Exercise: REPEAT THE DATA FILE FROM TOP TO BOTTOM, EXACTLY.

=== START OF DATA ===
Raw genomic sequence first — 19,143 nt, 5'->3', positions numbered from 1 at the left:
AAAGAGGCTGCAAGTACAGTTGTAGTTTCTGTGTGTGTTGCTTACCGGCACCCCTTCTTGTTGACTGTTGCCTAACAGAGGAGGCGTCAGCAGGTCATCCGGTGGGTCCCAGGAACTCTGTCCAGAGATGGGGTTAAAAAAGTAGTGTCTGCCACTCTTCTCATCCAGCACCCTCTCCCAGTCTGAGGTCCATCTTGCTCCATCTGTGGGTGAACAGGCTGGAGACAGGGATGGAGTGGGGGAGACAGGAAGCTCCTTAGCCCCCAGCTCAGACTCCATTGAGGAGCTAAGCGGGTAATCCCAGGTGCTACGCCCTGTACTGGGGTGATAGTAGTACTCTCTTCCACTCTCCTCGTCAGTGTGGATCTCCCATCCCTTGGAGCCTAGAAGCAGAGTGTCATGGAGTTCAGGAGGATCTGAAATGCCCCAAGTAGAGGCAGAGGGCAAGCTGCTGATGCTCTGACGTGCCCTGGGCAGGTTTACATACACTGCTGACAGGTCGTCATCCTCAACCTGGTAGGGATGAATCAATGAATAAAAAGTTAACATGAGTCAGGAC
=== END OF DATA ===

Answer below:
Raw genomic sequence first — 19,143 nt, 5'->3', positions numbered from 1 at the left:
AAAGAGGCTGCAAGTACAGTTGTAGTTTCTGTGTGTGTTGCTTACCGGCACCCCTTCTTGTTGACTGTTGCCTAACAGAGGAGGCGTCAGCAGGTCATCCGGTGGGTCCCAGGAACTCTGTCCAGAGATGGGGTTAAAAAAGTAGTGTCTGCCACTCTTCTCATCCAGCACCCTCTCCCAGTCTGAGGTCCATCTTGCTCCATCTGTGGGTGAACAGGCTGGAGACAGGGATGGAGTGGGGGAGACAGGAAGCTCCTTAGCCCCCAGCTCAGACTCCATTGAGGAGCTAAGCGGGTAATCCCAGGTGCTACGCCCTGTACTGGGGTGATAGTAGTACTCTCTTCCACTCTCCTCGTCAGTGTGGATCTCCCATCCCTTGGAGCCTAGAAGCAGAGTGTCATGGAGTTCAGGAGGATCTGAAATGCCCCAAGTAGAGGCAGAGGGCAAGCTGCTGATGCTCTGACGTGCCCTGGGCAGGTTTACATACACTGCTGACAGGTCGTCATCCTCAACCTGGTAGGGATGAATCAATGAATAAAAAGTTAACATGAGTCAGGAC